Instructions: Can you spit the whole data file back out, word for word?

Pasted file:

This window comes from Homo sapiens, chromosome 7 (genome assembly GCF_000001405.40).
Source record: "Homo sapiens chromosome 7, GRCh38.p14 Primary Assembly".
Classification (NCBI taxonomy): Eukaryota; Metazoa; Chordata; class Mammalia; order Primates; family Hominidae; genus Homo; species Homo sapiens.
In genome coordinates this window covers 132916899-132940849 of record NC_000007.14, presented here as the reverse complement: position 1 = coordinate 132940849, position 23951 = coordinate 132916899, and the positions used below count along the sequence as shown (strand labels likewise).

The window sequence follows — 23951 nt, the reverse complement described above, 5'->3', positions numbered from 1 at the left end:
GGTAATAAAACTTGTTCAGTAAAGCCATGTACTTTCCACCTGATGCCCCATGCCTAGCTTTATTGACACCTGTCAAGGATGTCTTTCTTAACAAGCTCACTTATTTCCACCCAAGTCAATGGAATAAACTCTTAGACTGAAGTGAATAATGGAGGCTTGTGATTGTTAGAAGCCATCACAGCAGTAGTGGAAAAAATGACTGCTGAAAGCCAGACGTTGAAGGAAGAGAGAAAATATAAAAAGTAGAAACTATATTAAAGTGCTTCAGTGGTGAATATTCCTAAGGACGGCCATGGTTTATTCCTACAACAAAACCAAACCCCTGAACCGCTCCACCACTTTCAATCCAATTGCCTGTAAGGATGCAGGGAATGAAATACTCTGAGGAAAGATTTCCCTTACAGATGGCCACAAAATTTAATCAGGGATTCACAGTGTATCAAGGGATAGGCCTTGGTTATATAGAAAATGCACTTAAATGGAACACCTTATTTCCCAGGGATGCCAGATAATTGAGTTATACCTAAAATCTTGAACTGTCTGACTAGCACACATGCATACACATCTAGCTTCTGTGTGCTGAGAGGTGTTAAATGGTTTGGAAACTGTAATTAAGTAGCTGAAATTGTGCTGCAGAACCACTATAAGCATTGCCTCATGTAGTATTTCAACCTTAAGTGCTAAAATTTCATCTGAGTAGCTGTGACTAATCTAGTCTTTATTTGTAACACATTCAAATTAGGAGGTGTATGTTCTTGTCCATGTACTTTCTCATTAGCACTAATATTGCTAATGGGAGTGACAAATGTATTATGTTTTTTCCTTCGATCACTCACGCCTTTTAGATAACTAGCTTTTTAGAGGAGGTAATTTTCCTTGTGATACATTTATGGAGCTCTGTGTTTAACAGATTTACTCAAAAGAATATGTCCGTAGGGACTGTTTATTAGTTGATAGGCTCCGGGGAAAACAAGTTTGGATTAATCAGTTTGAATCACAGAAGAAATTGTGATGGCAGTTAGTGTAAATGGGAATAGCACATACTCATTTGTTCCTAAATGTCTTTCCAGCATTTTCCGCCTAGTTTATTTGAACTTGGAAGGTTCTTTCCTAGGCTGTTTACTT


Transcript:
This window comes from Homo sapiens, chromosome 7 (genome assembly GCF_000001405.40).
Source record: "Homo sapiens chromosome 7, GRCh38.p14 Primary Assembly".
Classification (NCBI taxonomy): Eukaryota; Metazoa; Chordata; class Mammalia; order Primates; family Hominidae; genus Homo; species Homo sapiens.
In genome coordinates this window covers 132916899-132940849 of record NC_000007.14, presented here as the reverse complement: position 1 = coordinate 132940849, position 23951 = coordinate 132916899, and the positions used below count along the sequence as shown (strand labels likewise).

The window sequence follows — 23951 nt, the reverse complement described above, 5'->3', positions numbered from 1 at the left end:
GGTAATAAAACTTGTTCAGTAAAGCCATGTACTTTCCACCTGATGCCCCATGCCTAGCTTTATTGACACCTGTCAAGGATGTCTTTCTTAACAAGCTCACTTATTTCCACCCAAGTCAATGGAATAAACTCTTAGACTGAAGTGAATAATGGAGGCTTGTGATTGTTAGAAGCCATCACAGCAGTAGTGGAAAAAATGACTGCTGAAAGCCAGACGTTGAAGGAAGAGAGAAAATATAAAAAGTAGAAACTATATTAAAGTGCTTCAGTGGTGAATATTCCTAAGGACGGCCATGGTTTATTCCTACAACAAAACCAAACCCCTGAACCGCTCCACCACTTTCAATCCAATTGCCTGTAAGGATGCAGGGAATGAAATACTCTGAGGAAAGATTTCCCTTACAGATGGCCACAAAATTTAATCAGGGATTCACAGTGTATCAAGGGATAGGCCTTGGTTATATAGAAAATGCACTTAAATGGAACACCTTATTTCCCAGGGATGCCAGATAATTGAGTTATACCTAAAATCTTGAACTGTCTGACTAGCACACATGCATACACATCTAGCTTCTGTGTGCTGAGAGGTGTTAAATGGTTTGGAAACTGTAATTAAGTAGCTGAAATTGTGCTGCAGAACCACTATAAGCATTGCCTCATGTAGTATTTCAACCTTAAGTGCTAAAATTTCATCTGAGTAGCTGTGACTAATCTAGTCTTTATTTGTAACACATTCAAATTAGGAGGTGTATGTTCTTGTCCATGTACTTTCTCATTAGCACTAATATTGCTAATGGGAGTGACAAATGTATTATGTTTTTTCCTTCGATCACTCACGCCTTTTAGATAACTAGCTTTTTAGAGGAGGTAATTTTCCTTGTGATACATTTATGGAGCTCTGTGTTTAACAGATTTACTCAAAAGAATATGTCCGTAGGGACTGTTTATTAGTTGATAGGCTCCGGGGAAAACAAGTTTGGATTAATCAGTTTGAATCACAGAAGAAATTGTGATGGCAGTTAGTGTAAATGGGAATAGCACATACTCATTTGTTCCTAAATGTCTTTCCAGCATTTTCCGCCTAGTTTATTTGAACTTGGAAGGTTCTTTCCTAGGCTGTTTACTT